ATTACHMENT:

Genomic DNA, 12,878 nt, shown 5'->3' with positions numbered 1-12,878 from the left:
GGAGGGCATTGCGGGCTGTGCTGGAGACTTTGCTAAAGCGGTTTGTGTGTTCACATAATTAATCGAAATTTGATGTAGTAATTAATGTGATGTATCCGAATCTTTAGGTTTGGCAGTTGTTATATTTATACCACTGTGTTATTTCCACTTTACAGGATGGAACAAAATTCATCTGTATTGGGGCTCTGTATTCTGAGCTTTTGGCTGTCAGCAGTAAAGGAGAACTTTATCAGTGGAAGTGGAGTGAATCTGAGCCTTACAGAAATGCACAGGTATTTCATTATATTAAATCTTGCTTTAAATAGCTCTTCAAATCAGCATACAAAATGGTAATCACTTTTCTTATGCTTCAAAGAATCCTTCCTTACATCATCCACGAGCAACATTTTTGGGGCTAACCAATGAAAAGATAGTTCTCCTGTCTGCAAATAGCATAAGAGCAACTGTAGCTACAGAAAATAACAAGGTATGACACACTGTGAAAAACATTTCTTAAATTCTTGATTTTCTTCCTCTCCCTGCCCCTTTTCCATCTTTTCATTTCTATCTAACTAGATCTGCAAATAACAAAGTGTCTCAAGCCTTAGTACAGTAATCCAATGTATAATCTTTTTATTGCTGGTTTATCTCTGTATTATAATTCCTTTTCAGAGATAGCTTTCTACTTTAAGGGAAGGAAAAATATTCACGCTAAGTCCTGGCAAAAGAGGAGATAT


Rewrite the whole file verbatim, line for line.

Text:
Genomic DNA, 12,878 nt, shown 5'->3' with positions numbered 1-12,878 from the left:
GGAGGGCATTGCGGGCTGTGCTGGAGACTTTGCTAAAGCGGTTTGTGTGTTCACATAATTAATCGAAATTTGATGTAGTAATTAATGTGATGTATCCGAATCTTTAGGTTTGGCAGTTGTTATATTTATACCACTGTGTTATTTCCACTTTACAGGATGGAACAAAATTCATCTGTATTGGGGCTCTGTATTCTGAGCTTTTGGCTGTCAGCAGTAAAGGAGAACTTTATCAGTGGAAGTGGAGTGAATCTGAGCCTTACAGAAATGCACAGGTATTTCATTATATTAAATCTTGCTTTAAATAGCTCTTCAAATCAGCATACAAAATGGTAATCACTTTTCTTATGCTTCAAAGAATCCTTCCTTACATCATCCACGAGCAACATTTTTGGGGCTAACCAATGAAAAGATAGTTCTCCTGTCTGCAAATAGCATAAGAGCAACTGTAGCTACAGAAAATAACAAGGTATGACACACTGTGAAAAACATTTCTTAAATTCTTGATTTTCTTCCTCTCCCTGCCCCTTTTCCATCTTTTCATTTCTATCTAACTAGATCTGCAAATAACAAAGTGTCTCAAGCCTTAGTACAGTAATCCAATGTATAATCTTTTTATTGCTGGTTTATCTCTGTATTATAATTCCTTTTCAGAGATAGCTTTCTACTTTAAGGGAAGGAAAAATATTCACGCTAAGTCCTGGCAAAAGAGGAGATAT